The acting is quite good for the most part with a couple of exceptions, most notably the part of Ensign Keith played by Francis. Francis is one of those typical young actors in the mold of a Tab Hunter that seemed to be much sought-after during the fifties. Unfortunately, he was a very poor actor. If this was a minor role, it would not be such a problem. But the Keith character is a central one. In addition to his role aboard the ship, he is utilized for a subplot involving a romantic conflict between his girlfriend and cloying mother. Actually, the film's story would have benefited by the exclusion of this subplot altogether.
But the soundtrack is the biggest drawback. It is unfortunate, because the story of a ship's officers growing increasingly disgruntled with their Captain Queeg, their eventual taking control of the ship, and the subsequent court martial trial is actually quite riveting and otherwise worth seeing. It's sort of like watching your favorite team playing in the championship game, while a fan behind you is blowing an airhorn in your ear.
Dickens' "A Christmas Carol" is such an inspirational story that it has
been told and retold many different ways, but it is difficult to
imagine one being able to top this version starring George C. Scott.
Although made for TV, this movie has the quality and feel (other than
its aspect ratio) of a high-quality theatrical release. It is evident
that much care was taken with every beautifully-lit scene.
What amazes me about this Clive Donner film version is that Donner's instincts for what to include, what to exclude, and what to add from the original story were flawless. I have read Dickens' little novel about a dozen times and treasure it for what it is. But there are some aspects of it that could be enhanced for a two hour movie.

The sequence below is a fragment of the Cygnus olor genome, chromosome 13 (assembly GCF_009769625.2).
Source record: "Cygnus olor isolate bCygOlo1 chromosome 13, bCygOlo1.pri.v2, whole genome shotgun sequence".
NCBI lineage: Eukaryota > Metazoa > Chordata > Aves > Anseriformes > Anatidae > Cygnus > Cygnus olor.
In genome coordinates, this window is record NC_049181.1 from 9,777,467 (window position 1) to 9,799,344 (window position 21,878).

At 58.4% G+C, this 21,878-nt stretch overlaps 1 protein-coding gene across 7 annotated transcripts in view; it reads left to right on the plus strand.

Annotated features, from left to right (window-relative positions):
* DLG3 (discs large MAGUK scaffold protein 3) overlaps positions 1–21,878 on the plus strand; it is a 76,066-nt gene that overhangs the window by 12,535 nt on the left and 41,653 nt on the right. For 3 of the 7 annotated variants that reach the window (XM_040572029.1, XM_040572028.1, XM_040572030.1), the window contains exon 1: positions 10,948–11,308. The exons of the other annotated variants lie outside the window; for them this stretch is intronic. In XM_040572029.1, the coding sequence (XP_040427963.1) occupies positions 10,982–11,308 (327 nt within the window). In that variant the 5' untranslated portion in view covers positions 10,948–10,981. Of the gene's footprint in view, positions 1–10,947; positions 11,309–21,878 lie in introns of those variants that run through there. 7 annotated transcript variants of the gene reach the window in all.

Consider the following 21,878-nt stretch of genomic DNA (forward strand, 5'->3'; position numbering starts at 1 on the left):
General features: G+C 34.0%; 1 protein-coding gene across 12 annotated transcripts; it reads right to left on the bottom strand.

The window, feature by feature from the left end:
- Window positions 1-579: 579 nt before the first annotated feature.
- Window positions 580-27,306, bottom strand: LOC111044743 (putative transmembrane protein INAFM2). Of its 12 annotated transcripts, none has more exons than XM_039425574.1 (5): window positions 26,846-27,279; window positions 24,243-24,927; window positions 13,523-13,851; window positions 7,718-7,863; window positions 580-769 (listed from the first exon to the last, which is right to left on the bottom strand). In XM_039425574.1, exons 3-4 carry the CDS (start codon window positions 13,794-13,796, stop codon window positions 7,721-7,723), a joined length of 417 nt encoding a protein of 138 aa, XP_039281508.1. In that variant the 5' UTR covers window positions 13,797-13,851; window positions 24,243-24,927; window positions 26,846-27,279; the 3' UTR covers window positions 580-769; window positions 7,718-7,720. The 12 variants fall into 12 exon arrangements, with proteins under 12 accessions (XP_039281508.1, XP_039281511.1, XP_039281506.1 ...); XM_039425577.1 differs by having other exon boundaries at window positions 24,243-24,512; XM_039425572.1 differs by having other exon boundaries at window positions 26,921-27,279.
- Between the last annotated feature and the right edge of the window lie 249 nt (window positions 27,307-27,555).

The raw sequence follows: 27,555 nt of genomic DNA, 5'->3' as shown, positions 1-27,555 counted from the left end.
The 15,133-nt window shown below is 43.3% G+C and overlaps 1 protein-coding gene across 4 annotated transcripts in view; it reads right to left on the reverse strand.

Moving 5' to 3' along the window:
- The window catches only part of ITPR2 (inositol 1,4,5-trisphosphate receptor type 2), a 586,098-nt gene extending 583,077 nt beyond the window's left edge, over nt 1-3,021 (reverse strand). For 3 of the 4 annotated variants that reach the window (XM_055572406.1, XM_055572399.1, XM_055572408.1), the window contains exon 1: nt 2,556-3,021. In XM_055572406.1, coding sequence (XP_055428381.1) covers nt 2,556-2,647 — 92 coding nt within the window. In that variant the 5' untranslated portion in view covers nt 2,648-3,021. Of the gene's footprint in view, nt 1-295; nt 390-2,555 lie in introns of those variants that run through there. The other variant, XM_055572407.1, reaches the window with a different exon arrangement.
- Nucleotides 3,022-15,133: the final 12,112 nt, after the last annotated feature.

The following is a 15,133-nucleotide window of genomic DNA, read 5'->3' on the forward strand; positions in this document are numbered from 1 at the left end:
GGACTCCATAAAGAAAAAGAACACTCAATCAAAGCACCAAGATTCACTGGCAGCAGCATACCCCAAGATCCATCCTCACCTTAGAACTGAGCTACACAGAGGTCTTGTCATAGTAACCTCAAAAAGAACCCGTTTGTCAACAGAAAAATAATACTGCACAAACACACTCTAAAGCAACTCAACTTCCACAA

For example, in the original story, Dickens' Scrooge undergoes his conversion from the very first setting that the Ghost of Christmas Past takes him to. In Donner's film, the Scrooge who has long been a heartless miser, while appreciating these views from the past, is still a bit reluctant to let go of tendencies that have been forged over many years, and his conversion is more gradual and realistic.
There are some scenes that have been added and they help flesh out Scrooge's character as well as the story. The encounter that young Ebeneezer has with his bitter father after leaving the boarding school with his step-sister Fan is very well done and helps explain why Ebeneezer is at a boarding school to begin with. This is not explained very well in Dickens' original story.
Another scene which is not in Dickens' book is the dialogue Scrooge has with his nephew Fred, as he tries to reconcile his relationship with him and the young man's wife near the end. Dickens has Scrooge dropping in on his nephew in the book, but unfortunately, gave it very little description and no dialog. The script writers of this version did an excellent job, and I have to say, with quite moving effect, of capturing the reconciliation in a very heartfelt way. When George C. Scott's Scrooge is standing between his nephew and his wife, and remorsefully states "God forgive me for the time I've wasted," it chokes me up every time!